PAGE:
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Remember back when we were kids and our parents would tell us how different life was for us than it was when they were growing up? Our music was terrible, we didn’t have a sense of responsibility and we were certainly a much lazier generation than our parents.

We looked at our parents as if they had no clue what we were about — and blasted our Beastie Boys anthem anyway. Oh, and we swore we would never be as uncool as they were. We would totally “get” our kids in the next generation, because they would probably be just like us and united we would stand.


We have turned into our parents. As much as you’d like to think you haven’t. … You have. Take the music our kids listen to today. Do you think it’s as good as the music we grew up with? Sure, you may secretly blast a One Direction song or know every lyric to a Katy Perry tune or two but, overall, you know you’ve caught yourself comparing Justin Bieber to David Bowie in disdain or Miley Cyrus to Madonna. … You see where I’m going with this.

Here’s another interesting difference between us and our sweet babes: the way we communicate. We didn’t grow up in a digital world like our kids currently are, where text messaging is an acceptable form of communication. Our kids and teens are forming — and ending — relationships with the glowing light of their phones on their faces.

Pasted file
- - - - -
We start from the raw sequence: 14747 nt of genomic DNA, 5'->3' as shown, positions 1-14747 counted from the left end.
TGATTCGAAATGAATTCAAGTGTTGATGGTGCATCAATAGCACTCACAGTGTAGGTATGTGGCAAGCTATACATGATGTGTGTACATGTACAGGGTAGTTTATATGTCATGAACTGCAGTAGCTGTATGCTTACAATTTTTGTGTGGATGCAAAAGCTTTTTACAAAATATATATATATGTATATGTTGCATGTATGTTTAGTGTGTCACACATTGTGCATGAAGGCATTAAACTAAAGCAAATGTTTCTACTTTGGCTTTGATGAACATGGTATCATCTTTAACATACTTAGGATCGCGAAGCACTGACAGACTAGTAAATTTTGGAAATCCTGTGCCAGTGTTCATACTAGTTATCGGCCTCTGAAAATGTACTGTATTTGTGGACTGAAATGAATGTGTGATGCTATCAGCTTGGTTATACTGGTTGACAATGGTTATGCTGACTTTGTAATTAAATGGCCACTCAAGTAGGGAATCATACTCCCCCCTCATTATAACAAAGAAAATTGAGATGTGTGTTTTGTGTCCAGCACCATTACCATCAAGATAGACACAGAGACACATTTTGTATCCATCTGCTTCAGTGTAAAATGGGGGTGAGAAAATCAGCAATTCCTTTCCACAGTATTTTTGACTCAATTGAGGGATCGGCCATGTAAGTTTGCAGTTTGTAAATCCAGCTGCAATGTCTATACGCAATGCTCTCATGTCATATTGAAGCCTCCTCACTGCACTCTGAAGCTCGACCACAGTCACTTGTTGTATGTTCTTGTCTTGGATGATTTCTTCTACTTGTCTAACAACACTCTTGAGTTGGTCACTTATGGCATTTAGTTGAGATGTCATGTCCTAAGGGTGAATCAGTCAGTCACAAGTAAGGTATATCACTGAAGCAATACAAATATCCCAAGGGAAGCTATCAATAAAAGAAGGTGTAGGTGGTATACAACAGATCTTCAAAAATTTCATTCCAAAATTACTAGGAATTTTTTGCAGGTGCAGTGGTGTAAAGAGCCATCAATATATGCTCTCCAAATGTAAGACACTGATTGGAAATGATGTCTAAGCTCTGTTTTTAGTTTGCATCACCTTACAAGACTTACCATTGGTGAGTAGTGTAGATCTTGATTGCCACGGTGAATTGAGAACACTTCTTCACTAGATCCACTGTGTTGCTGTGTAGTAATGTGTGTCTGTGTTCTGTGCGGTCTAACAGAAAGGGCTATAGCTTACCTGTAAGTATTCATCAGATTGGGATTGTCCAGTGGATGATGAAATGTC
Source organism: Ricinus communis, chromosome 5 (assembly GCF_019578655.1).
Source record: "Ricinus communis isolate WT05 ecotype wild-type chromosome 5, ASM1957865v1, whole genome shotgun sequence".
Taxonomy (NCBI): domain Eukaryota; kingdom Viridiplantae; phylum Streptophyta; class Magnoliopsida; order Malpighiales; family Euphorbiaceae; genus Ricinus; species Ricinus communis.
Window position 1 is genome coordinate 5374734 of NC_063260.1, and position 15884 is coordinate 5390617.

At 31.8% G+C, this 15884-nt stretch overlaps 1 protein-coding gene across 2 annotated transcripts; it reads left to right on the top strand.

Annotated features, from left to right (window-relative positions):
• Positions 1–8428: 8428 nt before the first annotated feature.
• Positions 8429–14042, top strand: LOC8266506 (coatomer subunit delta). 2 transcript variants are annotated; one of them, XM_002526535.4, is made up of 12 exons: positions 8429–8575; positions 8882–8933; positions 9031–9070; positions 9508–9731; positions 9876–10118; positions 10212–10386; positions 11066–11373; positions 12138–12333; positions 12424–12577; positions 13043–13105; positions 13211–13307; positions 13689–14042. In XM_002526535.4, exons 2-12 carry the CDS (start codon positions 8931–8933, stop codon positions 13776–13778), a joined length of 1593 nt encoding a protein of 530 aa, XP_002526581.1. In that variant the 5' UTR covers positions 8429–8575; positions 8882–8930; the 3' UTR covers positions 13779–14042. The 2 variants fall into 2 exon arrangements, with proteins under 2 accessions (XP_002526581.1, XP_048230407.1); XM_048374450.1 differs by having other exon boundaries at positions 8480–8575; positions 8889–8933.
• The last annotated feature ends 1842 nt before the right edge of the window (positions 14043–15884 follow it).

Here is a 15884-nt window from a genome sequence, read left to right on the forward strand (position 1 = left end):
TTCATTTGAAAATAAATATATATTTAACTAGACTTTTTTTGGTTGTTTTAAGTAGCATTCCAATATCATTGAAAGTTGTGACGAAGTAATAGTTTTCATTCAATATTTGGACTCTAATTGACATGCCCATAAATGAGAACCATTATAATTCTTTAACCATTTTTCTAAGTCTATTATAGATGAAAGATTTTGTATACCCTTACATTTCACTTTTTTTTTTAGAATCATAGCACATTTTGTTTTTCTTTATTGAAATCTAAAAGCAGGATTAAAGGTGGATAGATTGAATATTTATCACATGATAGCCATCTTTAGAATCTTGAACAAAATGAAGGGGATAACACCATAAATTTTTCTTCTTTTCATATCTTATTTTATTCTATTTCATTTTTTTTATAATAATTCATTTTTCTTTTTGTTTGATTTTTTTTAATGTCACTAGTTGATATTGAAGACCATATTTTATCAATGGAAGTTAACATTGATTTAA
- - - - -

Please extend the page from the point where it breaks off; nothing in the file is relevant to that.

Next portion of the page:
I recently had a conversation with a mom who was concerned about her son breaking up with his girlfriend via text message. She was really adamant about him either doing it face-to-face or, at the very least, over the phone. Her husband, on the other hand, was quick to point out that this is just a part of their generation and this is their territory to navigate. Much like our parents not understanding how we could watch hours upon hours of television or why we would choose to live with our significant others prior to marriage, it just wasn’t a thing when they were kids and much like us now, they wondered what the repercussions would be from such un-navigated territory.

Even though I desperately wanted to agree with my friend, her husband really had a point. As much as we may not like or agree with a lot of the next generation’s antics, we need to remember that they’re not us — they’re not growing up with the same lifestyle we did — and it’s our responsibility to love and support them even when their experiences seem foreign and maybe even downright wrong to us.

What are some other ways you notice yourself turning into your parents?

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